Biological Aspects of Making a Salad

Nutrition is the outstanding biological consideration which makes salads important. Raw dark green leafy vegetables are superb sources of vitamins A, C, E, (the anti-cancer vitamins) and K, as well as possessing respectable quantities of the B complex. Vitamin C is particularly difficult to obtain in adequate quantities in winter months, making the consumption of salads at that time even more valuable. In addition, one’s susceptibility to colds and infection increases when supplies of C and A are diminished. An excellent supplementary source of fresh salad makings during the winter months are sprouted seeds (alfalfa, broccoli, etc). See a previous handout on sprouting seeds.
Often, a simple salad can be both elegant and delicious especially if made with fresh ingredients. Darker greens such as kale, spinach, arugula, etc, are especially rich. Darker leaved lettuce such as romaine, Bibb, and leaf lettuce are far superior to iceberg lettuce which is nutritionally relatively poor. Garlic is a mainstay for many salads. If you wish to add variety to your salad, you might add one or two of the following: red bell pepper, grated carrots, grated apples, parsley, onion, grated or cubed cheese, or even anchovies. However, combining too many different ingredients can detract from its enjoyment.

A salad is “dressed” with oil and an acid, usually lemon juice or vinegar. Important to proper dressing of a salad is to remember to use relatively dry makings so that the oil will stick to the leaves. After the greens are properly coated with oil, then add the acid, usually in the proportion of 1:2 or 1:3 parts acid to oil. Do not add the acid until shortly before serving since the acid will draw out the liquid from the greens by osmosis, resulting in a wilted salad.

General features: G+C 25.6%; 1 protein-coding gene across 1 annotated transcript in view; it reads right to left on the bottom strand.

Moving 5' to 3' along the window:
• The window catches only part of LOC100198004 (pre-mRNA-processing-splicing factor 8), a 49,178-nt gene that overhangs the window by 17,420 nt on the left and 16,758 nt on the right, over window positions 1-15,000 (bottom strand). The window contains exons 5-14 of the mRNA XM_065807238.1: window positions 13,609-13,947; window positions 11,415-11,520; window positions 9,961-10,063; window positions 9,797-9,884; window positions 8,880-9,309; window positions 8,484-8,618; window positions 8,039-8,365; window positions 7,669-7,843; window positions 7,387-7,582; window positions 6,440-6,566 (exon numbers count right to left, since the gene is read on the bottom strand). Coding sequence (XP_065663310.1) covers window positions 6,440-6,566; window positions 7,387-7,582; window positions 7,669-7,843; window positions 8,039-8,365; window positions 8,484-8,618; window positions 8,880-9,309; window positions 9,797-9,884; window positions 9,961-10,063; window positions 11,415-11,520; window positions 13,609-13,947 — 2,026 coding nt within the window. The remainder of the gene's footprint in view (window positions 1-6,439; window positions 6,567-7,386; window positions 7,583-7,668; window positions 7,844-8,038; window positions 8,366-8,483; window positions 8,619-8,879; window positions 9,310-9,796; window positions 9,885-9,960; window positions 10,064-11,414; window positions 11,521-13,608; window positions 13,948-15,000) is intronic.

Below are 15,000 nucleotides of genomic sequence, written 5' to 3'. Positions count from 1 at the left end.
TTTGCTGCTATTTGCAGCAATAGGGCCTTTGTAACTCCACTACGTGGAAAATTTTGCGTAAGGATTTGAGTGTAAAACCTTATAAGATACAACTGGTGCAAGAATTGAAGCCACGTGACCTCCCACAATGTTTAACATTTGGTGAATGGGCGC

For four salad eaters:
1 medium-large clove garlic minced
1 cup. coarsely chopped, deveined kale, spinach, and/or dark green lettuce.
1 cup fresh alfalfa sprouts
1/3 cup finely chopped parsley
2 carrots grated
1/2 small onion thinly sliced
4 Tbl virgin olive oil (other oils can be used, but the flavor may lack richness)
1 1/2 Tbl fresh lemon juice (2 Tbl wine vinegar or apple vinegar will do.)
1/4 tsp salt
1/2 tsp freshly ground black pepper

1. Rub bowl with garlic, crushing pieces against side of bowl.
2. Add dry greens, distributing the sprouts.
3. Gently distribute carrots throughout salad (do not mash). Add onion, toss gently.
4. Drizzle oil over, toss to completely coat. At this point, the salad can wait several hours in the refrigerator for the last steps.
5. Add lemon juice, salt and pepper, and toss to disperse. Serve as first course for optimum pleasure and digestion.

Some people may miss the sugar found in prepared salad dressings. In that case, you may wish to add additional grated carrots or apples. For a hearty salad, small cheese cubes, ham cubes, bacon, toasted sunflower seeds or other addition can be considered. More elegant salads have relatively few ingredients however. Bon Apetito!

See also: Sprouts, Ester Munroe, Steven Greene Pr., Brattleburo, VT. (1974)

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